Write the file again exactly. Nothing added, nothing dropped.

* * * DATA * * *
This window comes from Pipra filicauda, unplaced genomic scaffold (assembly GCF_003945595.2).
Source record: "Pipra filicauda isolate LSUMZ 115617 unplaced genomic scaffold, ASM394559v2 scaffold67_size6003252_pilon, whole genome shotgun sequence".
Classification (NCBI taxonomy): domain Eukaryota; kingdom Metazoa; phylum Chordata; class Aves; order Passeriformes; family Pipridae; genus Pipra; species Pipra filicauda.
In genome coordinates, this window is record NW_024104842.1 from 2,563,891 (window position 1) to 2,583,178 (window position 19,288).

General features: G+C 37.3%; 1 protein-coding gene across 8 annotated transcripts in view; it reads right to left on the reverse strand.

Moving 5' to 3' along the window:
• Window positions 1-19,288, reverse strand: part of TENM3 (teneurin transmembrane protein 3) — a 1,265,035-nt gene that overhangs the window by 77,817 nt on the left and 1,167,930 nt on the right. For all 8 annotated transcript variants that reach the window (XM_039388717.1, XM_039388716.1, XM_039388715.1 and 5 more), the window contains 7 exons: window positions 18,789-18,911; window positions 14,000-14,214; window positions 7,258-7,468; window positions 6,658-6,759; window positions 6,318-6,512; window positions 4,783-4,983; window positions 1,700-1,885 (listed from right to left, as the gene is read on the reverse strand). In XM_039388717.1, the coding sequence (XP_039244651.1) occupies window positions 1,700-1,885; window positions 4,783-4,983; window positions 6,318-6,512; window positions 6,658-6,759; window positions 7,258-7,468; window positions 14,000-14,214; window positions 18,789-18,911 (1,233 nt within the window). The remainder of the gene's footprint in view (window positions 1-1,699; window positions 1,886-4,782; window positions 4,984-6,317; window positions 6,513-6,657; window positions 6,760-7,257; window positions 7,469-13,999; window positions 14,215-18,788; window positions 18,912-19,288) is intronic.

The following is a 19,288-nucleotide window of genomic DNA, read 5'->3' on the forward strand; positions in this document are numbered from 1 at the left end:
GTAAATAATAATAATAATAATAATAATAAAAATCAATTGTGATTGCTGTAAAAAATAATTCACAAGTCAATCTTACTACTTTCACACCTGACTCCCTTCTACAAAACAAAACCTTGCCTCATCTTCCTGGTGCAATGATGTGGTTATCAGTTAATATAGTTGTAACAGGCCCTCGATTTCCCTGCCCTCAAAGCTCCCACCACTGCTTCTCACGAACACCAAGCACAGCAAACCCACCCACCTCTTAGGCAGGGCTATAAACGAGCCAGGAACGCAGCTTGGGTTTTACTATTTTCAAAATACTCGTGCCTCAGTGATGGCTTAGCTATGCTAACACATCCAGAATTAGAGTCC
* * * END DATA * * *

This window comes from Pipra filicauda, unplaced genomic scaffold (assembly GCF_003945595.2).
Source record: "Pipra filicauda isolate LSUMZ 115617 unplaced genomic scaffold, ASM394559v2 scaffold67_size6003252_pilon, whole genome shotgun sequence".
Classification (NCBI taxonomy): domain Eukaryota; kingdom Metazoa; phylum Chordata; class Aves; order Passeriformes; family Pipridae; genus Pipra; species Pipra filicauda.
In genome coordinates, this window is record NW_024104842.1 from 2,563,891 (window position 1) to 2,583,178 (window position 19,288).

General features: G+C 37.3%; 1 protein-coding gene across 8 annotated transcripts in view; it reads right to left on the reverse strand.

Moving 5' to 3' along the window:
• Window positions 1-19,288, reverse strand: part of TENM3 (teneurin transmembrane protein 3) — a 1,265,035-nt gene that overhangs the window by 77,817 nt on the left and 1,167,930 nt on the right. For all 8 annotated transcript variants that reach the window (XM_039388717.1, XM_039388716.1, XM_039388715.1 and 5 more), the window contains 7 exons: window positions 18,789-18,911; window positions 14,000-14,214; window positions 7,258-7,468; window positions 6,658-6,759; window positions 6,318-6,512; window positions 4,783-4,983; window positions 1,700-1,885 (listed from right to left, as the gene is read on the reverse strand). In XM_039388717.1, the coding sequence (XP_039244651.1) occupies window positions 1,700-1,885; window positions 4,783-4,983; window positions 6,318-6,512; window positions 6,658-6,759; window positions 7,258-7,468; window positions 14,000-14,214; window positions 18,789-18,911 (1,233 nt within the window). The remainder of the gene's footprint in view (window positions 1-1,699; window positions 1,886-4,782; window positions 4,984-6,317; window positions 6,513-6,657; window positions 6,760-7,257; window positions 7,469-13,999; window positions 14,215-18,788; window positions 18,912-19,288) is intronic.

The following is a 19,288-nucleotide window of genomic DNA, read 5'->3' on the forward strand; positions in this document are numbered from 1 at the left end:
GTAAATAATAATAATAATAATAATAATAAAAATCAATTGTGATTGCTGTAAAAAATAATTCACAAGTCAATCTTACTACTTTCACACCTGACTCCCTTCTACAAAACAAAACCTTGCCTCATCTTCCTGGTGCAATGATGTGGTTATCAGTTAATATAGTTGTAACAGGCCCTCGATTTCCCTGCCCTCAAAGCTCCCACCACTGCTTCTCACGAACACCAAGCACAGCAAACCCACCCACCTCTTAGGCAGGGCTATAAACGAGCCAGGAACGCAGCTTGGGTTTTACTATTTTCAAAATACTCGTGCCTCAGTGATGGCTTAGCTATGCTAACACATCCAGAATTAGAGTCC